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Ninject 2 Reaches Beta!

February 25, 2009

Since I published this post, I’ve moved the Ninject 2 source to Github. Both the downloads available here and the experimental branch in Subversion is outdated and will be removed eventually. Read more here.

A month or so ago, I started a spike of a new version of Ninject to test out some ideas that have been floating around in my head. I fully intended to throw it away and integrate what I’d learned into the existing Ninject codebase – but gradually the spike grew into what I’m now calling Ninject 2, which I’m proud to say has reached beta status!

Ninject 2 is essentially a rewrite of the original codebase, but that’s not to suggest that anything is particularly wrong with the  code that went into Ninject 1.x. When I started writing Ninject in early 2007, I was targeting .NET 2.0 and didn’t have the fancy toys that I have now – namely LINQ and expression trees. Ninject 2 takes full advantage of LINQ, and I’ve actually jokingly referred to it as “LINQ to IoC”.

Also, I felt that some parts of Ninject 1.x were over-designed, so the development of Ninject 2 has been driven by an obsession with simplicity. To give you an idea of how much simpler Ninject 2 is, the trunk build of Ninject 1.x weighs in at 177KB, and Ninject 2 is just about 80KB.

I’m going to be blogging about the design of Ninject 2 and the differences between it and Ninject 1.x quite a bit over the next few weeks, but here’s a quick overview:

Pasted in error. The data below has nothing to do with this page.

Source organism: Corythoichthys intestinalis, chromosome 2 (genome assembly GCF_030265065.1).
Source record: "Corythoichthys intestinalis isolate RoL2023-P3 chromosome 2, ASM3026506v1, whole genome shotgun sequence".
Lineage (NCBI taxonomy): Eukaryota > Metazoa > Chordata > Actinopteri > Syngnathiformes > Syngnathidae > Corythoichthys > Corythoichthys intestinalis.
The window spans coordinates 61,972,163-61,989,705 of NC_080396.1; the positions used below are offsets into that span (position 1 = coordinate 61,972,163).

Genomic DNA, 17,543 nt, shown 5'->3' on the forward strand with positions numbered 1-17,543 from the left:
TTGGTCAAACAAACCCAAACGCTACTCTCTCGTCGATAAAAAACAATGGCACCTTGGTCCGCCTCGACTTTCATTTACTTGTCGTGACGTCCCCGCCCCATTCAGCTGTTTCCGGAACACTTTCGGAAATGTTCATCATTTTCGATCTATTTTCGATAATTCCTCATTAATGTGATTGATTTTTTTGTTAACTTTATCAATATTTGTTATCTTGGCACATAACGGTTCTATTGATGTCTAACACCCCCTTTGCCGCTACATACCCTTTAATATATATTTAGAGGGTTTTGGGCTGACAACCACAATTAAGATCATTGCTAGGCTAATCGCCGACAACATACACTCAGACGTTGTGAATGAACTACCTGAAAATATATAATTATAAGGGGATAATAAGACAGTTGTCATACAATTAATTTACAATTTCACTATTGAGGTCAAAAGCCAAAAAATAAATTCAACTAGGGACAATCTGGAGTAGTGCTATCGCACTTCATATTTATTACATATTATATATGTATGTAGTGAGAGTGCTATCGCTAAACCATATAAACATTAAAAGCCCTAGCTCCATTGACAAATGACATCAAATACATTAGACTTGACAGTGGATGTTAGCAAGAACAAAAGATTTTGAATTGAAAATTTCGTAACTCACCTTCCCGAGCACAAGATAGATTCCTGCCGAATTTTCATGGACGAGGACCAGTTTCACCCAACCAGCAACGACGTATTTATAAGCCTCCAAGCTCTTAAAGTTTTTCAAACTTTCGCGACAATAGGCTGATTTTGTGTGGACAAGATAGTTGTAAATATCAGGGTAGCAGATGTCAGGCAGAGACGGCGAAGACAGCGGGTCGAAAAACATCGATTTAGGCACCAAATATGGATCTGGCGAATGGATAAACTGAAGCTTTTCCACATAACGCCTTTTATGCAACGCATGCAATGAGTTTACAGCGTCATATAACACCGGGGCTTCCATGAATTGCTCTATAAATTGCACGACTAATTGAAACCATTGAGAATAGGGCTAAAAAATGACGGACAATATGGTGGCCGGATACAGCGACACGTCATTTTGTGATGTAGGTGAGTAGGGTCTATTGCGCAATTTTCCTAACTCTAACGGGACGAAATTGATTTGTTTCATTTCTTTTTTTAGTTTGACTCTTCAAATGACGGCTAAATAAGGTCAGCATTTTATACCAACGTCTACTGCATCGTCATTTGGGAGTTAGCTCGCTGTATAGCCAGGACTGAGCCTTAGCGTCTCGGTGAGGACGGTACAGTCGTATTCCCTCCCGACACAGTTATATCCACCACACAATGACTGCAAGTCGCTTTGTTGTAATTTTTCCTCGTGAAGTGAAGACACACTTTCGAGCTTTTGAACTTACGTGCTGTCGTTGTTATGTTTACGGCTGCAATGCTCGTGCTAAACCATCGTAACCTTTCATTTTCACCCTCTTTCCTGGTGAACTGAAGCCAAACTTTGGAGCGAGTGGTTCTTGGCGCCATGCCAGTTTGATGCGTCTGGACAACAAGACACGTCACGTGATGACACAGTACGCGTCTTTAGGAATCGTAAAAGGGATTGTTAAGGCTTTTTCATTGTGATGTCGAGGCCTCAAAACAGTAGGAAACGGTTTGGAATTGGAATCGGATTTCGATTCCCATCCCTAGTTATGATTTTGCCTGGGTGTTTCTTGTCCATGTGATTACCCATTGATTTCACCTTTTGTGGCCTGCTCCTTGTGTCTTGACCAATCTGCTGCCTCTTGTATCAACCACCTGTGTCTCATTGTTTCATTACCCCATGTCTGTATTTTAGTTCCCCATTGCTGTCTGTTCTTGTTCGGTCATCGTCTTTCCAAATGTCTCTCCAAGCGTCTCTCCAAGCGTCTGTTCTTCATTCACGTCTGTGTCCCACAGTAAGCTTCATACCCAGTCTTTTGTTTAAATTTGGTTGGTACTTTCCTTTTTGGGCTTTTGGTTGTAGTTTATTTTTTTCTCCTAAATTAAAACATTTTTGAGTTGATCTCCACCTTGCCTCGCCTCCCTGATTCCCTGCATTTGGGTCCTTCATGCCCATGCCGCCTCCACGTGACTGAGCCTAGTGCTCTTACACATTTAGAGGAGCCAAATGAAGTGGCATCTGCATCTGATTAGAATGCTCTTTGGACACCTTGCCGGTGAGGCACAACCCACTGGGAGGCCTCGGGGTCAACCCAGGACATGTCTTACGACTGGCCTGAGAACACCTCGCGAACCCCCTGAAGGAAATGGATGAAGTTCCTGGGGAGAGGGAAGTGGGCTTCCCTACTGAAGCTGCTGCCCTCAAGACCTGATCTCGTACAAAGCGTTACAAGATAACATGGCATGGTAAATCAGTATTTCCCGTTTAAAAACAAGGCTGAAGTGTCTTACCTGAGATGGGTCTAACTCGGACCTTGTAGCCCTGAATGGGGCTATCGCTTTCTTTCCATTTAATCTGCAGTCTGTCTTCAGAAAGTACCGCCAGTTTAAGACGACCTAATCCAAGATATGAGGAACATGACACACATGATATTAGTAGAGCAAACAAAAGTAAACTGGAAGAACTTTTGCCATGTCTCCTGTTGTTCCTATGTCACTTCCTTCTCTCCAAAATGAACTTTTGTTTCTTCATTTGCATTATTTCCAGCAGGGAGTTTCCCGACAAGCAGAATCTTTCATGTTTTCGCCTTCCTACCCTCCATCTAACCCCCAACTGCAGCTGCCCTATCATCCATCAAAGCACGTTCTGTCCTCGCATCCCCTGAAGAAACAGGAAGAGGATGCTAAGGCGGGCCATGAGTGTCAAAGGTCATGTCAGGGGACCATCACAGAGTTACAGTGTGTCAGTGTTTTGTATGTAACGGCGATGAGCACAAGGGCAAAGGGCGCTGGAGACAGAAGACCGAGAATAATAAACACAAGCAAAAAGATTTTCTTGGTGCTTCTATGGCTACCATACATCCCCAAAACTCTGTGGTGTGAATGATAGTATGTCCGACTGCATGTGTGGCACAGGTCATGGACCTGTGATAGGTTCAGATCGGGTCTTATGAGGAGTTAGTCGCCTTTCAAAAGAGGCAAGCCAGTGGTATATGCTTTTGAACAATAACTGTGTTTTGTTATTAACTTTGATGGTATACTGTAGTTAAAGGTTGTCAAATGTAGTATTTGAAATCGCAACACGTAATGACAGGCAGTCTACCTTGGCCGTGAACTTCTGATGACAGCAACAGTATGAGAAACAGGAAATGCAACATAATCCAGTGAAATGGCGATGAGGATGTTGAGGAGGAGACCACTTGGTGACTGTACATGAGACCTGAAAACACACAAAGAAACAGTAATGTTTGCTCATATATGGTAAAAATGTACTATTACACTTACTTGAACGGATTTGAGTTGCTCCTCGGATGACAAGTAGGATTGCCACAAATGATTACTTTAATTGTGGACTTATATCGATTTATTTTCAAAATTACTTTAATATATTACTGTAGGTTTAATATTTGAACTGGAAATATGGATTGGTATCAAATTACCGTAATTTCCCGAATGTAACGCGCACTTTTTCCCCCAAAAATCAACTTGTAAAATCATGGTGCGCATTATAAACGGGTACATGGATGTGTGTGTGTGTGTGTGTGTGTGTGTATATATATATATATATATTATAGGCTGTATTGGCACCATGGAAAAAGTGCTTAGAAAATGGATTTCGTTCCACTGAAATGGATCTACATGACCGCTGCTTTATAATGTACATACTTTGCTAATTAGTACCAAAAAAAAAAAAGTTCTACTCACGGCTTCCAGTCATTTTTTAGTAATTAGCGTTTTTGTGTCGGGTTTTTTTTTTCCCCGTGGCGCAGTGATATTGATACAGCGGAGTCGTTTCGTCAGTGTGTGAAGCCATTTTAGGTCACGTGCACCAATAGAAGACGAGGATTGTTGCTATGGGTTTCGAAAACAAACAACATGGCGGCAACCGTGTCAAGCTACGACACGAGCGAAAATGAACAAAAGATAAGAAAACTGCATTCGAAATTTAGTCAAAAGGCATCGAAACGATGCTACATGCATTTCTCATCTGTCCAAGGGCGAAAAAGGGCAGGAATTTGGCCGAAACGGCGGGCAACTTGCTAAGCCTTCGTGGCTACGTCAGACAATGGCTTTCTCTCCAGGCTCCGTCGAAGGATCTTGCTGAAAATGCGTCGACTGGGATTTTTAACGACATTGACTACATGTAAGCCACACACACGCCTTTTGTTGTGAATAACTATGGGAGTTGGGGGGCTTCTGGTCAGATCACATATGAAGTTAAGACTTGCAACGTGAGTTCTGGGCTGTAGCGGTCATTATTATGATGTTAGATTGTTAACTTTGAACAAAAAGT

Things that are in Ninject 2 that were not in Ninject 1.x:

  • Cache-and-collect lifecycle management: Rather than using binding behaviors, Ninject 2 uses a scoping system and leverages the garbage collector to reclaim instances. I’m very excited about this improvement, and it deserves a post unto itself to explain it.
  • Multi-injection: The kernel in Ninject 2 now has GetAll<T>() methods, and supports injection of multiple targets with types IEnumerable<T>, List<T>, and arrays of T.
  • Constrained resolution: Rather than just declaring conditional bindings, constraining predicates can now flow into a resolution request from the point of injection. This creates a very powerful push/pull system for resolution, which also deserves its own post. :)
  • Common Service Locator support: Because of multi-injection, Ninject 2 now has full support for the CSL.
  • Optional modules: You can now register bindings directly on the kernel; modules are optional. If you register bindings in a module, and then unload the bindings, the bindings will be un-registered.
  • Automatic module scanning: Ninject 2 can scan directories for assemblies that contain modules, and load them into the kernel.
  • Simplified extension model: Internally, Ninject 2 relies on an inversion of control container of its own, reducing factory bloat and making extension of the core much simpler.
  • Mono support: I haven’t had a chance to test this very well, but it’s something I want to make sure Ninject 2 has.

Things that were in Ninject 1.x that are not in Ninject 2:

  • Support for .NET 2.0: Since Ninject 2 relies on LINQ and expression trees, .NET 2.0 support is now no longer possible.
  • Field injection: Ninject 2’s injection is now driven by expression trees, and in .NET 3.5 there is no way to set field values with an expression tree. Since this is a bad practice anyway, I decided to cut it.
  • Private member injection: Again, not supported by expression trees, and a bad practice, so it has been cut.
  • Behavior attributes: Since behaviors have been cut and replaced by GC-driven scopes, attributes like [Singleton] no longer make sense. I may re-add these if people scream loud enough.
  • Logging infrastructure: Cut because it wasn’t really useful anyway. Ninject doesn’t generate logging messages of its own anymore, but I’m looking into alternative sources of introspection.